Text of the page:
1. Application No. 1074 of 1935 is an application to the Court asking us to direct the Commissioner of Income-tax, Bombay, to state a case raising a point of law under Section 66 (3) of the Indian income-tax Act. The point involved is a very short one. The assessee in partnership with his cousin carries on the business of money-lending, and until the accounting period, which is Samvat year 1988, ending in November, 1932, the assessee's firm adopted what is known as the mercantile basis of accounting, that is to say, they showed the income accruing in any year as being the income on which assessment was to be based, and not the income received during that year. Shortly before the accounting period in question the assessee and his cousin quarrelled. Litigation is going on for the partition of their estate and business, and the debtors of the firm refuse to pay interest, because they do not know which of the partners will ultimately be entitled to it. Consequently the actual amount received for interest is very much less than the amount shown in the books as accrued interest, and that being so, the assessee desires to change his method of accounting from the mercantile method to the cash method. The learned Commissioner has refused to accept that. I desire to say that I am not altogether in agreement with the reasoning on which the learned Income-tax Commissioner bases his order. Section 13 of the Act provides that income, profits and gains shall be computed in accordance with the method of accounting regularly employed by the assessee. The Commissioner says that the regular method is the mercantile method, and he must adopt that. That may be so, but, at the same time, it seems to me impossible to contend that an assessee is never at liberty to alter the regular method which he has once employed. What he must alter however is his regular method, that, is to say, he must abandon what, up to that time, has been his regular method, and start a new regular method, and not merely a new method for a casual period. It seems to me plain that there must be a power to change, because supposing that an assessee were to keep his accounts on the mercantile basis down to the year 1930, and then for five years he were to keep his accounts on the cash basis, it could hardly be suggested that at the end of the five years his regular method of accounting was still the mercantile method. But if a change has been made, it must have been made at some definite moment of time. The learned Commissioner is however entitled to require proper evidence that the regular method of accounting has been changed. If the Commissioner is satisfied that at a particular moment the assessee has changed his regular method of accounting, he is not likely to be satisfied in the following year, or a few years later, that the regular method has been changed again back to the old method. The assessee is not entitled to change his method of accounting from year to year as suits him best; the reference in Section 13 to the regular method of keeping accounts precludes any practice of that sort. But although I think that the reasoning of the learned Commissioner is in some respects wrong, because he certainly seems to suggest that a method once regularly adopted can never be changed, I think the question of law which the assessee desires us to direct the Commissioner to raise does not really arise. The question suggested is whether on a true construction of Section 13 of the Income-tax Act, the Income-tax Officer was wrong in law in not accepting the method of accounting employed by the assessee since Samvat year 1988. Now that question really involves an actual question of fact, and a hypothetical question of law. First of all, has the regular method of accounting been changed That is a pure question of fact, and the only point of law would be a hypothetical one, namely, if the regular method has been changed, is the Commissioner bound to adopt that change I do not suppose the learned Commissioner would dispute that he is bound to recognise a changed method, and the only real question is whether he ought, or ought not, to have been satisfied that the method has been changed, which, as I say, is a pure question of fact on which it is not open to us to differ from the learned Commissioner. In my view, therefore, there is no point of law which arises on the assessment which we can direct the learned Commissioner to raise. The application, therefore, must be rejected. With regard to Application No. 1075 of 1935, it is an application by the assessee in respect of the next following year. The same considerations apply, except that obviously it is rather easier to prove for the subsequent year that the regular method has been changed than it was for the earlier year, but no more law arises in the second application than the first. Therefore both applications must be rejected with costs on the original side scale to be taxed by the Taxing Master.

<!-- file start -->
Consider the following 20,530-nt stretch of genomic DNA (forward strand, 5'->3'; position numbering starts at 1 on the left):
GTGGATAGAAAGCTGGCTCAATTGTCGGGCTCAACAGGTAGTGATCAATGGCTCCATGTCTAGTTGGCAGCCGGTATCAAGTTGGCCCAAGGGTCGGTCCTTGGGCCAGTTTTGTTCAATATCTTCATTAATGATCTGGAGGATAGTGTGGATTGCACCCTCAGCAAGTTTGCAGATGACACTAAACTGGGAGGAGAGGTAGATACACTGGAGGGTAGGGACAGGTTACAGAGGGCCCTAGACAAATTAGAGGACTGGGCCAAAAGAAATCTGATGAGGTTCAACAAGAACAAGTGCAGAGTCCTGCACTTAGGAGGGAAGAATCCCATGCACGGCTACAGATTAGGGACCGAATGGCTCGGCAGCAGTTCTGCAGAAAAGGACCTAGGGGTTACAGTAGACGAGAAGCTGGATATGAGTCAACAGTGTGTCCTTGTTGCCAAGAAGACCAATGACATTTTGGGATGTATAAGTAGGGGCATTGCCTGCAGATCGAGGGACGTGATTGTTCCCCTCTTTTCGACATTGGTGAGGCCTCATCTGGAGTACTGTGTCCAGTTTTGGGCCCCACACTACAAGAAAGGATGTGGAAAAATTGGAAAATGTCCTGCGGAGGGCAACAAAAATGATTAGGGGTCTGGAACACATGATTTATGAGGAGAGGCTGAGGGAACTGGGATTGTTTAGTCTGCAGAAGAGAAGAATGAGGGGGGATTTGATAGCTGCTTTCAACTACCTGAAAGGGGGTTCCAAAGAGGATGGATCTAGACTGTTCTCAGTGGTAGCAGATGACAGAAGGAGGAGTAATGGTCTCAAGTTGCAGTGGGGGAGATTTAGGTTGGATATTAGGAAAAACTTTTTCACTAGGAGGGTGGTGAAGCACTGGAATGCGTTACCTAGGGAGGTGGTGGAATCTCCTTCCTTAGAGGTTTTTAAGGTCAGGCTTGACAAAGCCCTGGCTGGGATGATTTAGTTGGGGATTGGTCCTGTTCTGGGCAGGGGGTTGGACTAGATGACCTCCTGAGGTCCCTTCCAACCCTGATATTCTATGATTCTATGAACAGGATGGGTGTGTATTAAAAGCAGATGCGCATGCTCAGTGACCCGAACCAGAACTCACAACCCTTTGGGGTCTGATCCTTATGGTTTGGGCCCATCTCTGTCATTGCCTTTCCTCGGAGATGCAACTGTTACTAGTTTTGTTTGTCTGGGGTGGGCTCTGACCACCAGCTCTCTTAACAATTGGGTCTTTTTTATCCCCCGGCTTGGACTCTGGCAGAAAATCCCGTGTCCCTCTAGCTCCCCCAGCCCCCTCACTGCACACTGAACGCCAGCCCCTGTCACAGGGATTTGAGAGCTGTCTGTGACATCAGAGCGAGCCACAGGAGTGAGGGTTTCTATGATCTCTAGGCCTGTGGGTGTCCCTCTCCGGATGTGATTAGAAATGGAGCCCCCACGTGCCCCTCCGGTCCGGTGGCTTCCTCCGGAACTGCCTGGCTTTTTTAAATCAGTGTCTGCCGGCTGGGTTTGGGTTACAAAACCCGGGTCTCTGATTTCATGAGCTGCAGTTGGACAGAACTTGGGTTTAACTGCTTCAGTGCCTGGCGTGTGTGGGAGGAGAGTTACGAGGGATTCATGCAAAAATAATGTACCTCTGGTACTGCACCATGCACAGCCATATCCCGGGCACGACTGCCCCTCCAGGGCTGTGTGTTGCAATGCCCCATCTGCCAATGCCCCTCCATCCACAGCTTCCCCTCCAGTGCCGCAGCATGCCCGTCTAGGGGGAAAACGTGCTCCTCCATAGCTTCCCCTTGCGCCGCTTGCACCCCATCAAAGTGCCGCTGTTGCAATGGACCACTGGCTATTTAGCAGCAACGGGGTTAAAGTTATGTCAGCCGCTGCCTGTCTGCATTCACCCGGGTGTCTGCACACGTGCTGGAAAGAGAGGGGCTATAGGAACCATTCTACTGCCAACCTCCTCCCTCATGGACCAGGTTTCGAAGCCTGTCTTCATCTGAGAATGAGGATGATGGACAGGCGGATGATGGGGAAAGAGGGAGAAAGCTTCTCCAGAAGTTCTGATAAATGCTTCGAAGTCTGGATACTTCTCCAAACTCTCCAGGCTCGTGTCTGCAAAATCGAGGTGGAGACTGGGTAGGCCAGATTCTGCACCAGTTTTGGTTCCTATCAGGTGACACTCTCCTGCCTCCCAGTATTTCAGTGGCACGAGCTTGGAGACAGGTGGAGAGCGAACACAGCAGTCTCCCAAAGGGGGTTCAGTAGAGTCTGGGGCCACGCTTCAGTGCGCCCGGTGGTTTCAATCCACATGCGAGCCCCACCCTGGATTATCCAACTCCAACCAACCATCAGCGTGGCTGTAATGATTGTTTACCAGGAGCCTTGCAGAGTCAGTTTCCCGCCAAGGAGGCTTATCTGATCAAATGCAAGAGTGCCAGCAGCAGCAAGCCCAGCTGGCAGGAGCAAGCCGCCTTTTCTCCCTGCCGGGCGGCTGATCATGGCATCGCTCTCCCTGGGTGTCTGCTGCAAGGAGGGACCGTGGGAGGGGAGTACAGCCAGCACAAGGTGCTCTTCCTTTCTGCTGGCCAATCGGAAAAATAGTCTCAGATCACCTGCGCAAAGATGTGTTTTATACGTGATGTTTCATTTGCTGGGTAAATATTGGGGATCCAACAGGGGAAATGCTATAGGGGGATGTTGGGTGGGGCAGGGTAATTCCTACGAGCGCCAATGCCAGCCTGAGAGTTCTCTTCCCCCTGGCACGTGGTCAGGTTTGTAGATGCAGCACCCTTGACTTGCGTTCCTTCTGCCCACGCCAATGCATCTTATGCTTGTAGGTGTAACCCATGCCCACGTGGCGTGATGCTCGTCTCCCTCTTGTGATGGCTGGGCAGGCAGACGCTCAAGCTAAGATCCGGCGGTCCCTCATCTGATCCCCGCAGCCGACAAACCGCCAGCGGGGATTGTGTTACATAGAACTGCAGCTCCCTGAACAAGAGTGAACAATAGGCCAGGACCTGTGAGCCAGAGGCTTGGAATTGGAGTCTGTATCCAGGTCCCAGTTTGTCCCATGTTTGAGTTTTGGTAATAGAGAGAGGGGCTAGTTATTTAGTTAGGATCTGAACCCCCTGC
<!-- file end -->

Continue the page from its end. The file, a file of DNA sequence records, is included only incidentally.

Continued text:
Rangnekar, J.

2. I agree; but as the question of construction of Section 13 has been raised in the course of the discussion, I should like to state shortly my view of the section. The section says that income, profits and gains shall be computed for the purposes of Sections 10, 11 and 12 in accordance with the method of accounting regularly employed by the assessee. It follows from that section that when an assessee says that the method which he has followed has been regularly employed by him, the question whether that is so or not is entirely for the Income-tax authorities, and any opinion expressed by them would amount to nothing more than a finding of fact, and would not entitle the assessee to come to this Court. But I do not agree with the Commissioner that it is not open to a person to change a method which he has regularly employed for some years at any period in any particular year. There is nothing in the section or the Act to prevent an assessee from changing his method. He has of course to satisfy the Income-tax authorities that he is doing so in good faith, and if the revenue is not likely to be defrauded, I think the Income-tax Officer will accept the new method, and if he refuses, his discretion can be questioned on an appeal to the superior officers.